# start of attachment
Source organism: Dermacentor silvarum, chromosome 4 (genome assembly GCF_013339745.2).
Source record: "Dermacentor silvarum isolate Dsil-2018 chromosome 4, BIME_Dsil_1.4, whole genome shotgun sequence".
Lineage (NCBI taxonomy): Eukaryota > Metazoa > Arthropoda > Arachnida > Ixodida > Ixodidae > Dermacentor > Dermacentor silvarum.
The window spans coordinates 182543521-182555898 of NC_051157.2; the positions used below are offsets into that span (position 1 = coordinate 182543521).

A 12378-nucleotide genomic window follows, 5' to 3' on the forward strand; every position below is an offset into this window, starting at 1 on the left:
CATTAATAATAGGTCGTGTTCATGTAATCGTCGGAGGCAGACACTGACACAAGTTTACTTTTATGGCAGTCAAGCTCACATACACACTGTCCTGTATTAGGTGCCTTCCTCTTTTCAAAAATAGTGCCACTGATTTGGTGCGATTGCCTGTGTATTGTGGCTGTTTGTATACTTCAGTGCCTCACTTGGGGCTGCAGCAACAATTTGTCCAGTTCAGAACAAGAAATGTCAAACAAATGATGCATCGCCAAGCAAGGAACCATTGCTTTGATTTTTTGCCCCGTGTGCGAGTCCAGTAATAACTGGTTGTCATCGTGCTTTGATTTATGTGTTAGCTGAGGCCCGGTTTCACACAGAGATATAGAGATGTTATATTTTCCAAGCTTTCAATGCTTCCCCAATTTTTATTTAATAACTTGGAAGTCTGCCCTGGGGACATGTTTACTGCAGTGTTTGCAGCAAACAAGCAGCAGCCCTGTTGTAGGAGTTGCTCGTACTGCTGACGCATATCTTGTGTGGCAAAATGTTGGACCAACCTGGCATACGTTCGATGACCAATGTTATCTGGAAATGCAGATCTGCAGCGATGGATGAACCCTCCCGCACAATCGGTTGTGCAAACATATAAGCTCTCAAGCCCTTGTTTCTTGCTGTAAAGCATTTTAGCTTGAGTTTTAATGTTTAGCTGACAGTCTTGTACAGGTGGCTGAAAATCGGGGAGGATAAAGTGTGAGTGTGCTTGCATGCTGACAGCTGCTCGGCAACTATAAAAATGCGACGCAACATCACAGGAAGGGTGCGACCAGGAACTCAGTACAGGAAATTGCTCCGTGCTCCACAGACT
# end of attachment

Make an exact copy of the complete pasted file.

Source organism: Dermacentor silvarum, chromosome 4 (genome assembly GCF_013339745.2).
Source record: "Dermacentor silvarum isolate Dsil-2018 chromosome 4, BIME_Dsil_1.4, whole genome shotgun sequence".
Lineage (NCBI taxonomy): Eukaryota > Metazoa > Arthropoda > Arachnida > Ixodida > Ixodidae > Dermacentor > Dermacentor silvarum.
The window spans coordinates 182543521-182555898 of NC_051157.2; the positions used below are offsets into that span (position 1 = coordinate 182543521).

A 12378-nucleotide genomic window follows, 5' to 3' on the forward strand; every position below is an offset into this window, starting at 1 on the left:
CATTAATAATAGGTCGTGTTCATGTAATCGTCGGAGGCAGACACTGACACAAGTTTACTTTTATGGCAGTCAAGCTCACATACACACTGTCCTGTATTAGGTGCCTTCCTCTTTTCAAAAATAGTGCCACTGATTTGGTGCGATTGCCTGTGTATTGTGGCTGTTTGTATACTTCAGTGCCTCACTTGGGGCTGCAGCAACAATTTGTCCAGTTCAGAACAAGAAATGTCAAACAAATGATGCATCGCCAAGCAAGGAACCATTGCTTTGATTTTTTGCCCCGTGTGCGAGTCCAGTAATAACTGGTTGTCATCGTGCTTTGATTTATGTGTTAGCTGAGGCCCGGTTTCACACAGAGATATAGAGATGTTATATTTTCCAAGCTTTCAATGCTTCCCCAATTTTTATTTAATAACTTGGAAGTCTGCCCTGGGGACATGTTTACTGCAGTGTTTGCAGCAAACAAGCAGCAGCCCTGTTGTAGGAGTTGCTCGTACTGCTGACGCATATCTTGTGTGGCAAAATGTTGGACCAACCTGGCATACGTTCGATGACCAATGTTATCTGGAAATGCAGATCTGCAGCGATGGATGAACCCTCCCGCACAATCGGTTGTGCAAACATATAAGCTCTCAAGCCCTTGTTTCTTGCTGTAAAGCATTTTAGCTTGAGTTTTAATGTTTAGCTGACAGTCTTGTACAGGTGGCTGAAAATCGGGGAGGATAAAGTGTGAGTGTGCTTGCATGCTGACAGCTGCTCGGCAACTATAAAAATGCGACGCAACATCACAGGAAGGGTGCGACCAGGAACTCAGTACAGGAAATTGCTCCGTGCTCCACAGACT